July 25, 2017

Statement on CBO Score for Revised U.S. Senate Health Care Bill

This post was last updated on December 8, 2021. As new policies are announced, FPI will update this page.

As Florida’s response to COVID-19 takes front and center, concern grows for low-income families who struggle to take precautions against the spread of the virus. Although Congress has passed the Families First Coronavirus Response Act to address, at least in part,  the public health crisis and economic fallout from COVID-19, many barriers continue to keep struggling families from accessing the assistance they need during the pandemic. As Florida initiates policies implementing the Act and addressing other barriers to the safety net, FPI will update this form. When available, hyperlinks are provided to agency documents or statements that provide greater detail  about the new policy.

On March 22, 2020, FPI and 44 other organizations sent a letter to Governor DeSantis, leadership in the Legislature and agency heads to urge action on 47 specific policy changes to reduce unnecessary barriers for Florida’s safety net programs in response to the COVID-19 pandemic. See the letter here.

The Congressional Budget Office (CBO) just unveiled the cost and coverage implications of the revised Better Care Reconciliation Act, the U.S. Senate’s latest version of legislation to repeal and replace the Affordable Care Act (ACA). The projections this time around are alarmingly similar to previous estimates on massive coverage loss and deep Medicaid cuts under federal health care legislation. The CBO indicates that 22 million fewer Americans would be insured by 2026 and that $756 billion would be cut from Medicaid over the next decade.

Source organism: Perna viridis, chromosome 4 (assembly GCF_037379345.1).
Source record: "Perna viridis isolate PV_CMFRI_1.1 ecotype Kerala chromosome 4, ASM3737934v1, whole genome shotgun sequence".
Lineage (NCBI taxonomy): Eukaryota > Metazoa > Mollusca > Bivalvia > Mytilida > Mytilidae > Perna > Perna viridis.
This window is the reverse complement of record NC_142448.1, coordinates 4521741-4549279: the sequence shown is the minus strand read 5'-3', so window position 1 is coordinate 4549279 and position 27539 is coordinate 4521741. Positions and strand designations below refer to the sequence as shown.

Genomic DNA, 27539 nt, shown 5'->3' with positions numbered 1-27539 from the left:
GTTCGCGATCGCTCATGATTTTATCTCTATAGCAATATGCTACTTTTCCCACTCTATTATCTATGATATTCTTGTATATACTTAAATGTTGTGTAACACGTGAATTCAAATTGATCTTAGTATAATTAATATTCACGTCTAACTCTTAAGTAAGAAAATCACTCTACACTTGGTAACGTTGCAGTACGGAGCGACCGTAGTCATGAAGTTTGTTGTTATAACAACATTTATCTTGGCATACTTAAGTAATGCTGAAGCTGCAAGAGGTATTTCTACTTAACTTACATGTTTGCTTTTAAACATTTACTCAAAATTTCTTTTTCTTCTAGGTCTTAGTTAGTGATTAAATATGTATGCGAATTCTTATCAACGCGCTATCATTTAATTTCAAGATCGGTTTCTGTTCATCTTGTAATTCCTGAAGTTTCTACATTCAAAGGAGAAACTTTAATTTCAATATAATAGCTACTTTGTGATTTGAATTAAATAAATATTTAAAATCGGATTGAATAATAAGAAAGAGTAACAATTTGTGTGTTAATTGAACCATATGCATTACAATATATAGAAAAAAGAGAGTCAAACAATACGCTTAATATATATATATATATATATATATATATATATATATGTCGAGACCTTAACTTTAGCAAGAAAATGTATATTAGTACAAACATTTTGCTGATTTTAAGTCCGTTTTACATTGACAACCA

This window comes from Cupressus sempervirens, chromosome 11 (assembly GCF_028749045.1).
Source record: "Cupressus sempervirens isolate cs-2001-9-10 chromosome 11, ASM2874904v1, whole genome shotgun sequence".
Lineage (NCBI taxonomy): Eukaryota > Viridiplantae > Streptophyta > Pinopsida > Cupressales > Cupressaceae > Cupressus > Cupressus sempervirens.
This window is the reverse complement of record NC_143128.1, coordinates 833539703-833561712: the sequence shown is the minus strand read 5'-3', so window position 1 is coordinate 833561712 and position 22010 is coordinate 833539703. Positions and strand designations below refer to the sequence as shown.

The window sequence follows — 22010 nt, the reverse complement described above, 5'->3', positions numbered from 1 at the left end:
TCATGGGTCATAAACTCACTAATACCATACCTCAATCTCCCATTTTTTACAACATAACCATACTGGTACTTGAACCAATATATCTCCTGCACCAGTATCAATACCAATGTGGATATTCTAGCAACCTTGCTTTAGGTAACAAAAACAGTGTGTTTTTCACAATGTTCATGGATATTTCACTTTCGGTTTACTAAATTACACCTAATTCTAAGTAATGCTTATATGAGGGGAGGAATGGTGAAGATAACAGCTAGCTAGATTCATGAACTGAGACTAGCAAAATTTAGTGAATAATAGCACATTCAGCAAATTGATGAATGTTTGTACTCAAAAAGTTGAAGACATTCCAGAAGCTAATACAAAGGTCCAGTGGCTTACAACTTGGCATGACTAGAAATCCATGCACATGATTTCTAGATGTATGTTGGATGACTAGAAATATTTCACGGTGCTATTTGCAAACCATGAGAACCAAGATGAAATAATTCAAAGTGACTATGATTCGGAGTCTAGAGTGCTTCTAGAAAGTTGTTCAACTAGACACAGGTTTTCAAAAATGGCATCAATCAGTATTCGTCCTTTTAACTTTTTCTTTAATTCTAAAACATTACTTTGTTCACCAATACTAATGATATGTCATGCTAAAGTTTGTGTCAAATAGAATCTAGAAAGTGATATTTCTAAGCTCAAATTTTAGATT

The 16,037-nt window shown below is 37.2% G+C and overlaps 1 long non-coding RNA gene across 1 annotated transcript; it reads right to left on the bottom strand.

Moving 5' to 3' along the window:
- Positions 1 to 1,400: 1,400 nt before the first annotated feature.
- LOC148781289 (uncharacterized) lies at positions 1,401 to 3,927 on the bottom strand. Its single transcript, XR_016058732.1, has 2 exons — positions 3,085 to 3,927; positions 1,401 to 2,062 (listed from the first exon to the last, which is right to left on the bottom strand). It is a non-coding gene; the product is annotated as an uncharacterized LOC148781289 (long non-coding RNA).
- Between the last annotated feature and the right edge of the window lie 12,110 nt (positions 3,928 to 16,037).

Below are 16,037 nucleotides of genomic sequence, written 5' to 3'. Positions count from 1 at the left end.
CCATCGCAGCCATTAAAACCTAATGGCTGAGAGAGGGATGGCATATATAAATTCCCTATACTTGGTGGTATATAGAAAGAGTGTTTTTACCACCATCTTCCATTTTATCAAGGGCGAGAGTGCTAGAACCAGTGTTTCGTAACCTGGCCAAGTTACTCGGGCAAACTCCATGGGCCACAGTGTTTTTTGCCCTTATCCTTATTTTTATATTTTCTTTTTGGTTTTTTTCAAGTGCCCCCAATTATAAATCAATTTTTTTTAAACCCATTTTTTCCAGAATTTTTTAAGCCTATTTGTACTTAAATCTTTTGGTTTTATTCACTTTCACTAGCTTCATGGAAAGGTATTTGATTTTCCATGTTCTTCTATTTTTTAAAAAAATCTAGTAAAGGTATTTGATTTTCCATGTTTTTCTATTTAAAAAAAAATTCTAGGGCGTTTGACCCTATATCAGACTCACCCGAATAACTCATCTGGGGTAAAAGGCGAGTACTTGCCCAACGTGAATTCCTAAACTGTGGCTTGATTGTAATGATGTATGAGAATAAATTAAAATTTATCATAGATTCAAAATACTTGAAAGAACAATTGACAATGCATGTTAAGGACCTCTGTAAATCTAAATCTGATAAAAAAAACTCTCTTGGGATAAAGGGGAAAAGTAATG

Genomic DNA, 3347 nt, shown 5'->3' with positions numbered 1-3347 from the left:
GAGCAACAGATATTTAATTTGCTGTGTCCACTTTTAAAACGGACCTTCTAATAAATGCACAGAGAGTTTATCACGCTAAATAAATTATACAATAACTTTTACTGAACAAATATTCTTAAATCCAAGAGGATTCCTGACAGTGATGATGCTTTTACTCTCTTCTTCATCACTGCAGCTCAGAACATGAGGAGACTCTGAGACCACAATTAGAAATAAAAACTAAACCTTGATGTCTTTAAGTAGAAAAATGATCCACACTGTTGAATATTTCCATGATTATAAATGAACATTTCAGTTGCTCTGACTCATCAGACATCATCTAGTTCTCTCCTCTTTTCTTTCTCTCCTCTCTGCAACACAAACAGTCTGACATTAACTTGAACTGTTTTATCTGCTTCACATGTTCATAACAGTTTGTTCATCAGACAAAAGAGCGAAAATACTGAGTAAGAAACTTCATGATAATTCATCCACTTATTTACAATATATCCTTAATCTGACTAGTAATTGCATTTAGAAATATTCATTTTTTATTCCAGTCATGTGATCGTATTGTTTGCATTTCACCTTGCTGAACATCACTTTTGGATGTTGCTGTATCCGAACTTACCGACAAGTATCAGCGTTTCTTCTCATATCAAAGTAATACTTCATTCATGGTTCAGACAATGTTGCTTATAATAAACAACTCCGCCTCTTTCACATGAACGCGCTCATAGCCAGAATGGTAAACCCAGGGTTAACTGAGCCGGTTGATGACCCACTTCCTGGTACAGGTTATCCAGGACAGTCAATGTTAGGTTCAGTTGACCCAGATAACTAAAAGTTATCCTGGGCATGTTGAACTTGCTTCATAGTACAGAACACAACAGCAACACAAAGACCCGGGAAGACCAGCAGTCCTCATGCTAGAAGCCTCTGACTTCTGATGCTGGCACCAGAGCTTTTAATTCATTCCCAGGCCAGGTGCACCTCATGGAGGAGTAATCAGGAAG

The CBO’s estimate once again confirms that the underlying damaging features of the ACA repeal and replace proposals offered by Senate leadership are still intact. Despite a host of data produced by state and national non-partisan groups outlining how cutting and capping Medicaid would adversely impact millions of children, seniors and people with disabilities who rely on it as a lifeline, we continue to see this provision in subsequent iterations of federal health care legislation.

It imperative that all members of the U.S. Senate come together on a bipartisan basis to build on the unprecedented health insurance coverage and health care delivery gains of the ACA. We call on Florida’s Senate delegation in particular to pursue this path and preserve the health and livelihood of Sunshine State residents.

The U.S. Senate must reject any legislation that eliminates Medicaid expansion, caps and cuts Medicaid or results in coverage loss.

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